Shiloh's Reviews > Fade

Fade by A.K. Morgen
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it was ok
bookshelves: fantasy, mythology, netgalley, young-adult, dnf

Disclaimer: Curiosity Quills Press provided a free electronic ARC of this book for review purposes.

Further disclaimer: this is a DNF (did-not-finish) review. I got about a third of the way through the book before I gave up.

I requested this book from Netgalley because of the Norse. A look at my bookshelves will tell you that I love modernizations of mythologies, especially Norse, Celtic, Arthurian, etc.

I didn't love this. And here's why.

Insta-Love
Not just insta-love, but insta-soulmates. The moment Arionna lays eyes on Dace, she can think of nothing else. She's insta-obssessed, can think of nothing else, talk to people about nothing else, do nothing else but try to meet up with him again. He makes her feel better, completely erasing her grief over her mother's death. WTF? After she meets him, nothing else in her life is remotely important, and after reading her babble about him for 75 pages, I felt like Xander watching Willow's book report presentation in "Restless."


"Oh, who CARES?!"

Grief-Erasure
Arionna's mother has just died. Like a few days to maybe a week or so ago. The pain is still raw at first, until Dace's soothing presence makes itself known, at which point the whole thing becomes a side note. Not that it was very well written to begin with, since we never get to see a single memory of Arionna with her mother. She says, frequently, that she misses her and life will never be the same, but we never get to see why, at least in the first 100 pages or so, except for a passing mention that she always helped Arionna get ready for the first day of school and now it won't be the same. Having lost my father-in-law just over a month ago, I know that the grief isn't just a constant oppressive force, but comes with memories, often ones that make it worse for a time.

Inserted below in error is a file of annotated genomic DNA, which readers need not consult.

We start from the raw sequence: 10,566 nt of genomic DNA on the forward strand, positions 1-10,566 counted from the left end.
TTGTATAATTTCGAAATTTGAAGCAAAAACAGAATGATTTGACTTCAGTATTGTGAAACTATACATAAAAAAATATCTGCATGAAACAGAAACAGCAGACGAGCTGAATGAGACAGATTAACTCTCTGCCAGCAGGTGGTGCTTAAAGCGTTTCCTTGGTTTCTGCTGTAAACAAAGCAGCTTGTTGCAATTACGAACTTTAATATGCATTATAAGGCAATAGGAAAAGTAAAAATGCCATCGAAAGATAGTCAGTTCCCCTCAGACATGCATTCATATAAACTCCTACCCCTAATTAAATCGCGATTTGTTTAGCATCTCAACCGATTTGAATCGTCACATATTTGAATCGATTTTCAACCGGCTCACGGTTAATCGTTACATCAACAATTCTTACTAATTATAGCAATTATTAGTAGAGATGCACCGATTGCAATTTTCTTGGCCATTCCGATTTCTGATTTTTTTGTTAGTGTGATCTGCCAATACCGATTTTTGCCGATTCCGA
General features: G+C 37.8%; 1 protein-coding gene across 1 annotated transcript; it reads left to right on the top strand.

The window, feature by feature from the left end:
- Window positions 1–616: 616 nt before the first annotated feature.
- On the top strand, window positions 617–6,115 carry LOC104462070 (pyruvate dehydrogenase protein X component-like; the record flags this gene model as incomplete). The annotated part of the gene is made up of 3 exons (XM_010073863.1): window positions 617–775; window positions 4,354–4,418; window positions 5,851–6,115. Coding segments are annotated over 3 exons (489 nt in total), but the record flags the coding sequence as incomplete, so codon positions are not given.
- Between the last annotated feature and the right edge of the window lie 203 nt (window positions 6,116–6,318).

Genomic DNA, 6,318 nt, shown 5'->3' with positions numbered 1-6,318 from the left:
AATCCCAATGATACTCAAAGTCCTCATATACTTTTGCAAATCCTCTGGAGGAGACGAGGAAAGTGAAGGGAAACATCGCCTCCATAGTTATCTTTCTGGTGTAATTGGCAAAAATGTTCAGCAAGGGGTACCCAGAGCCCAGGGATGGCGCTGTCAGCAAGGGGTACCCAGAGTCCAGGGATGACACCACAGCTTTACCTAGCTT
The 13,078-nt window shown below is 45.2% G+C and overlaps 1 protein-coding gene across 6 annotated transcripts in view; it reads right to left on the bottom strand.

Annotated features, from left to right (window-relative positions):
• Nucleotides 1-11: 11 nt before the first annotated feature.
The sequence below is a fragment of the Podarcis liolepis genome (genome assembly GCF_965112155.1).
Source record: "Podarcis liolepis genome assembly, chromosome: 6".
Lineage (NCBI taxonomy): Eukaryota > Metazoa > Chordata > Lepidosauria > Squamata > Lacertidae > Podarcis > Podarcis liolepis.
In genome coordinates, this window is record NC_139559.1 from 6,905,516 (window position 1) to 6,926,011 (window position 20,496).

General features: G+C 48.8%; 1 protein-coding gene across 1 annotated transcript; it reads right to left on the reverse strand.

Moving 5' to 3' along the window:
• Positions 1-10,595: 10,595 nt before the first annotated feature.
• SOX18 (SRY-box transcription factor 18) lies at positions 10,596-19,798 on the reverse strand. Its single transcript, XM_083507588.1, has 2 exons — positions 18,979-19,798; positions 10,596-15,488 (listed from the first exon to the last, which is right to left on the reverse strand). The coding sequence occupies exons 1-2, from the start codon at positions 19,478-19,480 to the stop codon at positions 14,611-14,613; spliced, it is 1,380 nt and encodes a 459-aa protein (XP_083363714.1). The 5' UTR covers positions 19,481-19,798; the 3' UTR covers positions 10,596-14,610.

Non-moving Plot
Serious. For 100 pages, nothing happens except that Arionna meets a lot of people. Most notably, of course, Dace. But also some other people. Who I can't tell apart (and not just because three of them are a set of triplets). None of them have a distinct, easily discernable personality. Not even Arionna. There's some hint that Something Is Weird, especially with Dace, who's probably a wolfy shape-shifter of some kind. And so is the creepy dude she met at the rave. But none of that is even directly hinted at--for a hundred pages. Possibly more. Normally I'm fine with books that are heavy on character development and light on action (see my review of The Catswold Portal, for example), but they have to be interesting characters and there has to be a distinct end-game that their development is working toward. This had neither.

Add to the above complaints a lot of telling instead of showing, especially about emotions and personalities (Dace is an "old soul?" Really? Show me), and you've got a book that I just could not continue to plow through.
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Reading Progress

September 3, 2012 – Started Reading
September 3, 2012 – Shelved
September 3, 2012 – Shelved as: fantasy
September 3, 2012 – Shelved as: mythology
September 3, 2012 – Shelved as: netgalley
September 3, 2012 – Shelved as: young-adult
September 5, 2012 –
page 59
18.44% "Insta-soulmates AND insta-relief-from-grief-over-death-of-a-loved-one. Oye."
September 5, 2012 – Finished Reading
April 18, 2015 – Shelved as: dnf

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